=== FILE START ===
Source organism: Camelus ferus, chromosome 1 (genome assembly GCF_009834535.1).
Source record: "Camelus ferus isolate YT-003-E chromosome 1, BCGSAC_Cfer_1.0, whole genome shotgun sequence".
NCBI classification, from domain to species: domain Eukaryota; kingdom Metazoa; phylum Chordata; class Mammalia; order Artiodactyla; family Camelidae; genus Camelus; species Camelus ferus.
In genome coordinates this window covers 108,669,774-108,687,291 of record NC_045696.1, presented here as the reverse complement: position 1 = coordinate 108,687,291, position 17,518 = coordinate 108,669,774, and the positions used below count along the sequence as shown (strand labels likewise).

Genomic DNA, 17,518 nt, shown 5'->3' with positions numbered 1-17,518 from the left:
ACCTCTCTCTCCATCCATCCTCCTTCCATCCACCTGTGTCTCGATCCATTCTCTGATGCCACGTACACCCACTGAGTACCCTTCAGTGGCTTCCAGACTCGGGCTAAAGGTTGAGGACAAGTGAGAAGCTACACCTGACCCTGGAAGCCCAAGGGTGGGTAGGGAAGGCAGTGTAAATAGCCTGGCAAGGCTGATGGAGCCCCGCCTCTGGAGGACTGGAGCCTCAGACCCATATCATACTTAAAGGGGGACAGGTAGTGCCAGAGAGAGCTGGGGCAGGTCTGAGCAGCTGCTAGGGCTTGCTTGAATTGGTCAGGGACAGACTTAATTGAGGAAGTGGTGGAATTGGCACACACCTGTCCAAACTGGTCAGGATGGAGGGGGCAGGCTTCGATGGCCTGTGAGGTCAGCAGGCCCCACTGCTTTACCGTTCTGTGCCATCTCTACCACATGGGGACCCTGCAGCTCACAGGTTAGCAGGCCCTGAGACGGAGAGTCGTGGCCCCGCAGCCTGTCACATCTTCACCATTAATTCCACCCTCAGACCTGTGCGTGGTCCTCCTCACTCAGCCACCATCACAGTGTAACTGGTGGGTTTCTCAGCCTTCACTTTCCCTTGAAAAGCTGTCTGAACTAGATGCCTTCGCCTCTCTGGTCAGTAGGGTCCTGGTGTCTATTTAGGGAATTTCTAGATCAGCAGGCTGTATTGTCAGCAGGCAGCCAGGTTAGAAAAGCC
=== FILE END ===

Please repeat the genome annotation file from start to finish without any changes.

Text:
Source organism: Camelus ferus, chromosome 1 (genome assembly GCF_009834535.1).
Source record: "Camelus ferus isolate YT-003-E chromosome 1, BCGSAC_Cfer_1.0, whole genome shotgun sequence".
NCBI classification, from domain to species: domain Eukaryota; kingdom Metazoa; phylum Chordata; class Mammalia; order Artiodactyla; family Camelidae; genus Camelus; species Camelus ferus.
In genome coordinates this window covers 108,669,774-108,687,291 of record NC_045696.1, presented here as the reverse complement: position 1 = coordinate 108,687,291, position 17,518 = coordinate 108,669,774, and the positions used below count along the sequence as shown (strand labels likewise).

Genomic DNA, 17,518 nt, shown 5'->3' with positions numbered 1-17,518 from the left:
ACCTCTCTCTCCATCCATCCTCCTTCCATCCACCTGTGTCTCGATCCATTCTCTGATGCCACGTACACCCACTGAGTACCCTTCAGTGGCTTCCAGACTCGGGCTAAAGGTTGAGGACAAGTGAGAAGCTACACCTGACCCTGGAAGCCCAAGGGTGGGTAGGGAAGGCAGTGTAAATAGCCTGGCAAGGCTGATGGAGCCCCGCCTCTGGAGGACTGGAGCCTCAGACCCATATCATACTTAAAGGGGGACAGGTAGTGCCAGAGAGAGCTGGGGCAGGTCTGAGCAGCTGCTAGGGCTTGCTTGAATTGGTCAGGGACAGACTTAATTGAGGAAGTGGTGGAATTGGCACACACCTGTCCAAACTGGTCAGGATGGAGGGGGCAGGCTTCGATGGCCTGTGAGGTCAGCAGGCCCCACTGCTTTACCGTTCTGTGCCATCTCTACCACATGGGGACCCTGCAGCTCACAGGTTAGCAGGCCCTGAGACGGAGAGTCGTGGCCCCGCAGCCTGTCACATCTTCACCATTAATTCCACCCTCAGACCTGTGCGTGGTCCTCCTCACTCAGCCACCATCACAGTGTAACTGGTGGGTTTCTCAGCCTTCACTTTCCCTTGAAAAGCTGTCTGAACTAGATGCCTTCGCCTCTCTGGTCAGTAGGGTCCTGGTGTCTATTTAGGGAATTTCTAGATCAGCAGGCTGTATTGTCAGCAGGCAGCCAGGTTAGAAAAGCC